I understand it’s impossible to know exactly where a creature lives, and the authorities do the best they can to release captured animals in an environment they are familiar with. And I also understand that animals are adapted to survive as best they can in whatever environment. Say Bear A and Bear B are two identical bears, both captured by local authorities for straying in the neighborhood. Bear A is released in an unfamiliar location. Bear B is released in an area it knows well (i.e. its den). Assume the bears live the rest of their lives in their released locations. Also assume that each location has equally accessible shelter, food, and water for the bear. Can an outside observer presume Bear A will have a shorter lifespan that Bear B? Do the natural survival skills of animals mitigate any detectable differences between a creature’s “home” and areas unfamiliar to them?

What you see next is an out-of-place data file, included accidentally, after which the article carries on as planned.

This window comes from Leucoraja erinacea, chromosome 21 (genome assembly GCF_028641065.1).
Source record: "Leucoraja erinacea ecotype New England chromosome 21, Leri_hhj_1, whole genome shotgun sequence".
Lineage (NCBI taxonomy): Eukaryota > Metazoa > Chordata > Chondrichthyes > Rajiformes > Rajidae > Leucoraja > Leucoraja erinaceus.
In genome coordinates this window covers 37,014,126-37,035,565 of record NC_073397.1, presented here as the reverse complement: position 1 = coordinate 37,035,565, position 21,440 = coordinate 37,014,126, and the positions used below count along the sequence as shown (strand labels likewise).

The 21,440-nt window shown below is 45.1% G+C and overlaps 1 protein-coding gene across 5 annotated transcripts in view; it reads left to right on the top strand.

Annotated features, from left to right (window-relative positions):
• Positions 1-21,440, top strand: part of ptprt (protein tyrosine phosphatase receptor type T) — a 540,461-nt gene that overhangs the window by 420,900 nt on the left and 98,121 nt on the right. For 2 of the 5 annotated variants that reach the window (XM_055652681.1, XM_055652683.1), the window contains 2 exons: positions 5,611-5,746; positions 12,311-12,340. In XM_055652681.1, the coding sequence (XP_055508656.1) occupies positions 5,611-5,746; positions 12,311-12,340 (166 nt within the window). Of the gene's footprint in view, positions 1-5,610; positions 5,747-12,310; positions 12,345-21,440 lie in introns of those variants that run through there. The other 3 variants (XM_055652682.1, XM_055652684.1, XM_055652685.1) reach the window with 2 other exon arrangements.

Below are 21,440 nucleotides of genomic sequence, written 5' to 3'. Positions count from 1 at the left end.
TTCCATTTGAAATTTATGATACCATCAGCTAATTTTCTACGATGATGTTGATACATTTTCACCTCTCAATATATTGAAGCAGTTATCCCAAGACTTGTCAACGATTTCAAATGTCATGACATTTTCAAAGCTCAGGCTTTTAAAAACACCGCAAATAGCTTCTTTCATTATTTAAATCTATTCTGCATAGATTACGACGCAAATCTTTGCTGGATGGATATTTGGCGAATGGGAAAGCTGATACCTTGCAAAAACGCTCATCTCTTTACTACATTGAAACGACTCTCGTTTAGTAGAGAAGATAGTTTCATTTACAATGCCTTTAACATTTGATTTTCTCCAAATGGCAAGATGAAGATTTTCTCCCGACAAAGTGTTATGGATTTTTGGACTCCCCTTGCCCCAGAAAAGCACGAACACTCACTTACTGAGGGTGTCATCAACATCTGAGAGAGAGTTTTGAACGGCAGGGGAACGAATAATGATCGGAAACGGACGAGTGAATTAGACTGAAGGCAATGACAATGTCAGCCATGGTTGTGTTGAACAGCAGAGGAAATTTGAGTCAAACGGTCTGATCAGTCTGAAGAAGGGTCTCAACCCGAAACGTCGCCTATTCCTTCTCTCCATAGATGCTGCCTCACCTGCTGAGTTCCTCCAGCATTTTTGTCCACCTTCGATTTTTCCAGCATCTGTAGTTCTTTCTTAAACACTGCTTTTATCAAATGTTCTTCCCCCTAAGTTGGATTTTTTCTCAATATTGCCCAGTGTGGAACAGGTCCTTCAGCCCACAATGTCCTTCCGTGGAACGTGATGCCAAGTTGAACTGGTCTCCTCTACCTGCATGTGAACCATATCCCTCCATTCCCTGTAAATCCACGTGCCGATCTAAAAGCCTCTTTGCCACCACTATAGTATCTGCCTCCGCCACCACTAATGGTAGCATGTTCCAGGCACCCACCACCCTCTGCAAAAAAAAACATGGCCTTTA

What about humans? Does a nomadic lifestyle mean a shorter lifespan, assuming hypothetically that all necessities can be equally met both through a nomadic lifestyle and a sedentary one?
I hope this question makes sense. Thanks.